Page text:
Skip to main content

Assessment of Logical Consistency in OpenStreetMap Based on the Spatial Similarity Concept

Part of the Lecture Notes in Geoinformation and Cartography book series (LNGC)

Abstract

The growth in the number of users and the volume of information in OpenStreetMap (OSM) indicate the success of this VGI-based project in attracting diverse sets of people from all over the world. A huge amount of information is generated daily by non-professional users and OSM faces the challenge of ensuring data quality. Spatial data quality comprises several basic elements; among them, logical consistency concerns the existence of logical contradictions within a dataset. It is one of the most important elements, but has not been studied much in VGI despite the key role in quality assurance. Because of the participatory nature of data collection and entry in OSM, the common consistency checking routines for spatial data should be revised. Since contributors have different views about objects, data integration in OSM may be considered as a form of multi-representation data combination. In this article, the concept of spatial similarity in multi-representation considering three elements, i.e. directional relationships, topological relationships, and metric distance relationships, is used to build a framework to determine the probable inconsistencies in OSM.

Keywords

  • Volunteered geographic information (VGI)
  • Logical consistency
  • Spatial similarity
  • OSM
  • Topological relations

This is a preview of subscription content, access via your institution.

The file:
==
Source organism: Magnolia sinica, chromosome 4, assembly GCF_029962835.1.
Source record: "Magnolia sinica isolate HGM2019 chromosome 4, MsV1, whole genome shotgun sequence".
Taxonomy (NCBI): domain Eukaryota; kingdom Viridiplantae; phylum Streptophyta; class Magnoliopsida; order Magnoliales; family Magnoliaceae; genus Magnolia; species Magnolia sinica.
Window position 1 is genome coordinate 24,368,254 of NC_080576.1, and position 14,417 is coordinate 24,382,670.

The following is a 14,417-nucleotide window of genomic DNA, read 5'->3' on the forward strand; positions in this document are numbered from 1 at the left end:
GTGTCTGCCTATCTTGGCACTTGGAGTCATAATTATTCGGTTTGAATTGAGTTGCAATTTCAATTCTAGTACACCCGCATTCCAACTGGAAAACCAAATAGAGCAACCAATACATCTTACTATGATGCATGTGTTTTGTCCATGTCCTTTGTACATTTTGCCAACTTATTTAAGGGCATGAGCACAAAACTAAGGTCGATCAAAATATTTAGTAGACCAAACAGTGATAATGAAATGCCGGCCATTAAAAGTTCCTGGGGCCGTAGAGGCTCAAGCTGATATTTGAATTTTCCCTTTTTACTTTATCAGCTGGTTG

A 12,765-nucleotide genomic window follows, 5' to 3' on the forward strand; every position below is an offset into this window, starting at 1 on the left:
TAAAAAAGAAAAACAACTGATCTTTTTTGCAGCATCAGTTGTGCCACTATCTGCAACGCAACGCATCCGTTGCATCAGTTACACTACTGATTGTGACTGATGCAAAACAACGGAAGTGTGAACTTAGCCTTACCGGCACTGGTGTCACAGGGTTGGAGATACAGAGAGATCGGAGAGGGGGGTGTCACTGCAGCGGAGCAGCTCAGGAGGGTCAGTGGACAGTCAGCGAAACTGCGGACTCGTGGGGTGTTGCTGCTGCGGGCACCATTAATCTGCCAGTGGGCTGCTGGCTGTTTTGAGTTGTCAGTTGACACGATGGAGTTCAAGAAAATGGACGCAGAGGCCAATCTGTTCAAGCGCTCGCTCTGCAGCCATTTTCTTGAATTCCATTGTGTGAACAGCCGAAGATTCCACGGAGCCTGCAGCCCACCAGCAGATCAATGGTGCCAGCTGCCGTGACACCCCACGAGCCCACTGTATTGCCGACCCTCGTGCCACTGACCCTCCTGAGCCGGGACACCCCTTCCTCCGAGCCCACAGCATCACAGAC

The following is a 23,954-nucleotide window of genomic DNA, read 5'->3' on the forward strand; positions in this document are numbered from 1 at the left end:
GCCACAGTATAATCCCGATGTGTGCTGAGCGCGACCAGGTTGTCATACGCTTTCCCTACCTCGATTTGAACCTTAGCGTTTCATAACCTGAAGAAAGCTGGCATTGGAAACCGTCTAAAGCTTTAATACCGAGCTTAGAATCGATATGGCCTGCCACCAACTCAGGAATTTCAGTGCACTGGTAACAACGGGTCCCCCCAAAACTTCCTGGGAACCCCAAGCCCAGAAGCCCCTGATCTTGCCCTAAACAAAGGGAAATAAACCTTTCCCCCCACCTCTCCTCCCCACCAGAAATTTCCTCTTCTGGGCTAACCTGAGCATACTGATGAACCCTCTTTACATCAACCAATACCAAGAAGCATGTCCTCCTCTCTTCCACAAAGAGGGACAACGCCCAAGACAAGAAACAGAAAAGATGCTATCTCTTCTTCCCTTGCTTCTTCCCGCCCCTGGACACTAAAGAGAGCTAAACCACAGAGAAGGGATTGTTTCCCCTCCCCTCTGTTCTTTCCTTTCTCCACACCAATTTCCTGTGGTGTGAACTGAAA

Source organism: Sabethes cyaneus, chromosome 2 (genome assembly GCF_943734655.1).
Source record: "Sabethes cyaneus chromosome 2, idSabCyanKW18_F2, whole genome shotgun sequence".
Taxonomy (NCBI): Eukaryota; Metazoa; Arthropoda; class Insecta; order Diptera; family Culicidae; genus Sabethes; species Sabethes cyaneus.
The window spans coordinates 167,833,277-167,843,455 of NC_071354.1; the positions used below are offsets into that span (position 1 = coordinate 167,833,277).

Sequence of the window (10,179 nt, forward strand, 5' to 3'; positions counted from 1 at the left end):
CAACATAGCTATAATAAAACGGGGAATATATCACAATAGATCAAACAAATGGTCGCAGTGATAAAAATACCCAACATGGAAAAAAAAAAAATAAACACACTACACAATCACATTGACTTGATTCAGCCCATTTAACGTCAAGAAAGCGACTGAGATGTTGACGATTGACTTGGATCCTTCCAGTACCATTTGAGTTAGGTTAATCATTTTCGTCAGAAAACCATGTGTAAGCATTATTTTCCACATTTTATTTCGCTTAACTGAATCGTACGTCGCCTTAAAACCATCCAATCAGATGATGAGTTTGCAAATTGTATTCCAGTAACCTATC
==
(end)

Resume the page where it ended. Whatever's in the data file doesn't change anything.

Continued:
Buying options

Chapter
USD   29.95
Price excludes VAT (USA)
  • DOI: 10.1007/978-3-319-14280-7_2
  • Chapter length: 18 pages
  • Instant PDF download
  • Readable on all devices
  • Own it forever
  • Exclusive offer for individuals only
  • Tax calculation will be finalised during checkout
eBook
USD   119.00
Price excludes VAT (USA)
  • ISBN: 978-3-319-14280-7
  • Instant PDF download
  • Readable on all devices
  • Own it forever
  • Exclusive offer for individuals only
  • Tax calculation will be finalised during checkout
Softcover Book
USD   159.99
Price excludes VAT (USA)
Hardcover Book
USD   179.99
Price excludes VAT (USA)
Fig. 1
Fig. 2
Fig. 3
Fig. 4
Fig. 5
Fig. 6
Fig. 7
Fig. 8
Fig. 9
Fig. 10
Fig. 11
Fig. 12
Fig. 13
Fig. 14
Fig. 15

References

  • Barron C, Neis P, Zipf A (2013) A comprehensive framework for intrinsic OpenStreetMap quality analysis. Trans GIS 43–48. doi:10.1111/tgis.12073

  • Bruns T, Egenhofer MJ (1996) Similarity of spatial scenes. In: Kraak J-M, Molenaar M (eds) Seventh international symposium on spatial data handling. Delft, The Netherlands, pp 173–184

    Google Scholar 

  • Egenhofer MJ, Al-Taha KK (1992) Reasoning about gradual changes of topological relationships. Theories and methods of spatio-temporal reasoning in geographic space. Springer, Berlin, pp 196–219

    CrossRef  Google Scholar 

  • Egenhofer MJ, Sharma J (1993) Topological relations between regions in R2 and Z2. In: Abel D, Ooi BC (eds) Advances in spatial databases–3rd international symposium on large spatial databases, SSD 93, Singapore, Lecture notes in computer science. Springer, Berlin, pp 316–336

    Google Scholar 

  • Egenhofer MJ, Clementini E, Di Felice P (1994) Evaluating inconsistencies among multiple representations. In: Proceedings of the 6th international symposium on spatial data handling, Edinburgh, Scotland, pp 901–920

    Google Scholar 

  • Jokar Arsanjani J, Barron C, Bakillah M, Helbich M (2013) Assessing the Quality of OpenStreetMap contributors together with their contributions. Paper presented at the 16th AGILE international conference on geographic information science, Leuven, Belgium

    Google Scholar 

  • OSM full history dump. http://osm.personalwerk.de/full-history-extracts/. Accessed 20 Sept 2014

  • Girres JF, Touya G (2010) Quality assessment of the French OpenStreetMap dataset. Trans GIS 14(4):435–459

    CrossRef  Google Scholar 

  • Goodchild MF, Li L (2012) Assuring the quality of volunteered geographic information. Spat Stat 1:110–120. doi:10.1016/j.spasta.2012.03.002